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Bennett L. Gershman

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Why Hasn't Lance Armstrong Been Prosecuted?

Posted: 10/27/2012 1:54 pm

Lance Armstrong has been stripped of his seven Tour de France titles, numerous endorsements, and banned from cycling and Olympic competition for life. He has been exposed as a fake, a cheater, and a mean-spirited bully. Proof that Armstrong was the ringleader of the biggest sports doping conspiracy ever is overwhelming. But he has escaped one major pitfall -- he has not been criminally charged for obviously prosecutable crimes in what anti-doping officials have called "the most sophisticated doping program in history." Why has Armstrong escaped a criminal prosecution?

The U.S. Justice Department investigated Armstrong in 2010 after cyclist Floyd Landis, another Tour de France winner and former teammate of Armstrong's on the U.S. Postal Service team, blew the whistle on Armstrong's extensive drug use. Landis reported that Armstrong conspired with other teammates on how to use drugs and avoid detection, and his use of guile and threats to keep others silent. Dozens of witnesses, including many of the most famous riders on Armstrong's team, testified before a federal grand jury about the widespread fraudulent scheme and drug trafficking conspiracy. But the federal investigation was abruptly halted last winter by the U.S. Attorney in Los Angeles, Andre Birotte, Jr. without any explanation. Agents involved in the investigation reportedly were stunned and furious that the case was dropped. There appears to be no credible reason why the prosecutor decided to terminate the investigation.

The obvious question is whether a prosecutor can simply stop an ongoing investigation without giving any reason? Doesn't the public have a right to know why a famous athlete who appears to have committed serious crimes and where there appears to be abundant evidence to prove his wrongdoing is being let off? Can an individual force a prosecutor to act? Can a court? Can a grand jury?

The law is very clear: A prosecutor's power to bring criminal charges also includes the power to not bring charges. Indeed, a prosecutor's discretion to decline to bring charges is much more controversial than a prosecutor's discretion to affirmatively bring charges. This is because the basis for the decision not to charge is far more unknowable than the decision to bring charges. The prosecutor's decision to bring charges involves much more transparency because the basis for that decision may be illuminated by rules of discovery, motions to dismiss, and ultimately a criminal trial. But if a prosecutor decides not to prosecute a case, there is way to know why the prosecutor refused to act, unless the prosecutor publicly announces his or her reasons. An individual has no power to force a prosecutor to bring charges. Nor may a court compel a prosecutor to proceed in a case that a prosecutor believes does not warrant a prosecution.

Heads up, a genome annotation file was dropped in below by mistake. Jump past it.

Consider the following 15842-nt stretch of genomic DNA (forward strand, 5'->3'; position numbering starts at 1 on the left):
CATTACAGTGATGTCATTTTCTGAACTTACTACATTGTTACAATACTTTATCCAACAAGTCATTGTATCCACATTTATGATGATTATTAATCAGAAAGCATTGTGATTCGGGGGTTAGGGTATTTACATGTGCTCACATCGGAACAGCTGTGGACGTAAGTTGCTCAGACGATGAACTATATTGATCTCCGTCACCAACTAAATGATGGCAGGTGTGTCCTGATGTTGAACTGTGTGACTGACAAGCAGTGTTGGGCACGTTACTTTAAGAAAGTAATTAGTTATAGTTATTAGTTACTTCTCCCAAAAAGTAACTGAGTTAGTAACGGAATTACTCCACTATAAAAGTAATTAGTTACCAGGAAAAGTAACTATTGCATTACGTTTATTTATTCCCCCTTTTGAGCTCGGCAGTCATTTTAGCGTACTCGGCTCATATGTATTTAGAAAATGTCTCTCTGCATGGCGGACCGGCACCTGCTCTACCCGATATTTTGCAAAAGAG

Indeed, even a grand jury cannot compel a prosecutor to bring charges. In an important case occurring during the civil rights struggles of the 1960s, United States v. Cox, a federal district judge in Mississippi held the prosecutor in contempt for refusing to sign an indictment voted by a federal grand jury against two civil rights activists. The Fifth Circuit Court of Appeals reversed the citation, stating that a prosecutor's discretion not to sign or prosecute an indictment cannot be coerced or reviewed by the courts. This refusal to compel prosecution is based on the constitution's separation of powers, which means that courts are not allowed to micromanage the way prosecutors do their jobs.

One can only speculate on why U.S. Attorney Birotte declined to prosecute Armstrong despite what appears to be powerful evidence of conspiracy, fraud, doping, and obstruction of justice. Perhaps the acquittal of Roger Clemens of all charges that he lied to Congress about using steroids, and the ambiguous verdict in the Barry Bonds prosecution in which a jury convicted Bonds of the weakest count of obstruction of justice by giving evasive answers to a grand jury about whether he used performance enhancing drugs, persuaded the Justice Department that it had run its course on trying to prosecute elite athletes for using drugs. The Justice Department also may have been smarting over the recent acquittal of John Edwards for campaign finance violations in a prosecution that many commentators saw as an overreach. And the Justice Department also may have felt that Armstrong's iconic status as a cancer survivor who became a cycling champion and world-wide celebrity may have made a successful prosecution seem much more difficult.

But speculation is simply that. And the failure of a prosecutor such as Mr. Birotte to explain his reasons for non-prosecution likely will breed cynicism and make the public distrust the faurness and impartiality of the criminal justice system. To be sure, a prosecutor's decision not to prosecute may be the result of a good faith evaluation of the evidence, the need to conserve scarce resources, and the risks of losing an importanmt case. But the decision also may be made in bad faith, for corrupt or improper reasons. But the public will never know why because prosecutors are not required to give reasons. So while people may speculate and wonder why, the question of whether Lance Armstrong has escaped criminal prosecution for proper reasons or improper reasons may never be known.

 
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